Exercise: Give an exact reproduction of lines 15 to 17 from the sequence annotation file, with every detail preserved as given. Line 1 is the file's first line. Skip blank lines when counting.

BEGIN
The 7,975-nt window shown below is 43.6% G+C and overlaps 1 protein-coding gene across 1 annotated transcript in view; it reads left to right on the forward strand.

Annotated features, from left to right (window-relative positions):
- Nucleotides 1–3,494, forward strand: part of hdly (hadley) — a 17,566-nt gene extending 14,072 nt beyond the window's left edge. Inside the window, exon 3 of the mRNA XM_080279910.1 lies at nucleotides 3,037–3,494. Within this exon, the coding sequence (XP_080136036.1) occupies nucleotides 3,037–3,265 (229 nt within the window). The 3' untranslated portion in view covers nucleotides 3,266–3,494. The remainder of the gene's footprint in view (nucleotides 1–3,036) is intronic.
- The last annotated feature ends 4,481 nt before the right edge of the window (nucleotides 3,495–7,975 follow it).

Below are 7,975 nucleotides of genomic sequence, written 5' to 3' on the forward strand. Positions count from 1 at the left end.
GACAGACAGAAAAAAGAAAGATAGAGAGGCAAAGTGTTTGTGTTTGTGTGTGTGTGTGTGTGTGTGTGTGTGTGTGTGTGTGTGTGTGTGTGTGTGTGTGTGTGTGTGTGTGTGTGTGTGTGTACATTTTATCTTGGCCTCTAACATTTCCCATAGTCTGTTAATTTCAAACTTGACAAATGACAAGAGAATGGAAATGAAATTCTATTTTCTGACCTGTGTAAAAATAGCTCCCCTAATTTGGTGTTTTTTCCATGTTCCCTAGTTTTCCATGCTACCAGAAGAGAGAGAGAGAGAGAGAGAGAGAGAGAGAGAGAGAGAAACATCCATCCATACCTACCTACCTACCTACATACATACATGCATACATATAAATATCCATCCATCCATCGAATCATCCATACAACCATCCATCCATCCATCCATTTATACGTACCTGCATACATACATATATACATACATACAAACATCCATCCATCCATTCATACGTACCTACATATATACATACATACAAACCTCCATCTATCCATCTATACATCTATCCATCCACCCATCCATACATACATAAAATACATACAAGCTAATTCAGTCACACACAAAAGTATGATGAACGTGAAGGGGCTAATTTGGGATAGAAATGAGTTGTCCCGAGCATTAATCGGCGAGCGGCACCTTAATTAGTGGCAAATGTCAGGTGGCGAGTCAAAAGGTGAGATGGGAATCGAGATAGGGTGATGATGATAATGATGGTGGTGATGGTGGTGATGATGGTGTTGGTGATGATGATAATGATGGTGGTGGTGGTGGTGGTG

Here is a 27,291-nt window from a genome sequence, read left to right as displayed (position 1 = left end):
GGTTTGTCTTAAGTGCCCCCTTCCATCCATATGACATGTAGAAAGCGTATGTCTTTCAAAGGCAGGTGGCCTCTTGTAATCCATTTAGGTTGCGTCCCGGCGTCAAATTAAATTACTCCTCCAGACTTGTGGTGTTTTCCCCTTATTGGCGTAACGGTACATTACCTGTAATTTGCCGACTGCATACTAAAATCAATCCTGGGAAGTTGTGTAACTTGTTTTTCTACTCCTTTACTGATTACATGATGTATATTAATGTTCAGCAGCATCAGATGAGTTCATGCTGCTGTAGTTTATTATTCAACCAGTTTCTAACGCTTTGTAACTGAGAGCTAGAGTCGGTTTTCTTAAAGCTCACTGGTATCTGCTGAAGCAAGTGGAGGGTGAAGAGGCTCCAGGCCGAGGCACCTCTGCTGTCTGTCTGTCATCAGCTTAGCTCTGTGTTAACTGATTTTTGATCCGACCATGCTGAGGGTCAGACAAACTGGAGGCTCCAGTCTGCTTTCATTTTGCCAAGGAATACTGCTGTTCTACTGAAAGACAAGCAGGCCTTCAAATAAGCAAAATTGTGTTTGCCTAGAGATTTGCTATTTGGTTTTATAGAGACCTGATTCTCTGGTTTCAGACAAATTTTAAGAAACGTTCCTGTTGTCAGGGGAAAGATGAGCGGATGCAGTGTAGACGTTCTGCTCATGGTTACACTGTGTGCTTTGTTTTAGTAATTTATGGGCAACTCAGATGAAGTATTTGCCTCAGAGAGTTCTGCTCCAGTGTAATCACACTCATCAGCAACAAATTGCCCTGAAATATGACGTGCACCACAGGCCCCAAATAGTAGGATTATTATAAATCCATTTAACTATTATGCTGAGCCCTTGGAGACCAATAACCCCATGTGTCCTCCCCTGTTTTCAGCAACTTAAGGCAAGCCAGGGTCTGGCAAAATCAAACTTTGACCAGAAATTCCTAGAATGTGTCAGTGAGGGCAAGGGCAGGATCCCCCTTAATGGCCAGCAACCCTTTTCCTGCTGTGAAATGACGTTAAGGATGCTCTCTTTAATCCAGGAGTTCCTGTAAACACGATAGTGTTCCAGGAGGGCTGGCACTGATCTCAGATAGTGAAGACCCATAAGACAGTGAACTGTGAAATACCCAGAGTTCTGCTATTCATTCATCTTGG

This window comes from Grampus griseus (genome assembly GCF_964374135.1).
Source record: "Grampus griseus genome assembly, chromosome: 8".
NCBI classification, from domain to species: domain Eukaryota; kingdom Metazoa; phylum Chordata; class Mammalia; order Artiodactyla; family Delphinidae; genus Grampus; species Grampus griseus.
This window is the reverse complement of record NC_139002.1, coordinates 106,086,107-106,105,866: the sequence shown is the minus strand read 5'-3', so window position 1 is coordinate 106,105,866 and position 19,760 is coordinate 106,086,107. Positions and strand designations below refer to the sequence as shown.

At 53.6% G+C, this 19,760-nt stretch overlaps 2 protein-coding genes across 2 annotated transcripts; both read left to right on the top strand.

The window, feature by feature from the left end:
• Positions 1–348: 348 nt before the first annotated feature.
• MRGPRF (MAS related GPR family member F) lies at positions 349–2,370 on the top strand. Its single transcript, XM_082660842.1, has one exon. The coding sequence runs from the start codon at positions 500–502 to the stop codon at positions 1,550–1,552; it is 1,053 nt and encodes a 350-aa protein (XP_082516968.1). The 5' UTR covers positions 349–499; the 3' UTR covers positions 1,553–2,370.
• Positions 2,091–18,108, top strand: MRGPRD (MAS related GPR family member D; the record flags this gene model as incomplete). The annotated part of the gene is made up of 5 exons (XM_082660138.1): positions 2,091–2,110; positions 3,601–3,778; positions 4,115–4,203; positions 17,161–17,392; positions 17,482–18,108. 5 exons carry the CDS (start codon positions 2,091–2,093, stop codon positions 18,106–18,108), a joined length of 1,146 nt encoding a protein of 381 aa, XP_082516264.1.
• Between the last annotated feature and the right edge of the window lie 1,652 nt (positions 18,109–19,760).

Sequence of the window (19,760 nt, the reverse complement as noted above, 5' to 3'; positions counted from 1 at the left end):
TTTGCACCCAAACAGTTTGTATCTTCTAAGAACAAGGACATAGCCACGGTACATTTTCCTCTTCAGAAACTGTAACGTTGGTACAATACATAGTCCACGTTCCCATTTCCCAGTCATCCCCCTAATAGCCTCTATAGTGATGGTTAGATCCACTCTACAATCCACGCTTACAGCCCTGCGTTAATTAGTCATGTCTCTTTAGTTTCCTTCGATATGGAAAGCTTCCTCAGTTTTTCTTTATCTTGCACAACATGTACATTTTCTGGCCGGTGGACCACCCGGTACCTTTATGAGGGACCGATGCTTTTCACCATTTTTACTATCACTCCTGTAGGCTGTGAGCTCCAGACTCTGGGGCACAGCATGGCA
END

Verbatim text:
• Positions 1–348: 348 nt before the first annotated feature.
• MRGPRF (MAS related GPR family member F) lies at positions 349–2,370 on the top strand. Its single transcript, XM_082660842.1, has one exon. The coding sequence runs from the start codon at positions 500–502 to the stop codon at positions 1,550–1,552; it is 1,053 nt and encodes a 350-aa protein (XP_082516968.1). The 5' UTR covers positions 349–499; the 3' UTR covers positions 1,553–2,370.
• Positions 2,091–18,108, top strand: MRGPRD (MAS related GPR family member D; the record flags this gene model as incomplete). The annotated part of the gene is made up of 5 exons (XM_082660138.1): positions 2,091–2,110; positions 3,601–3,778; positions 4,115–4,203; positions 17,161–17,392; positions 17,482–18,108. 5 exons carry the CDS (start codon positions 2,091–2,093, stop codon positions 18,106–18,108), a joined length of 1,146 nt encoding a protein of 381 aa, XP_082516264.1.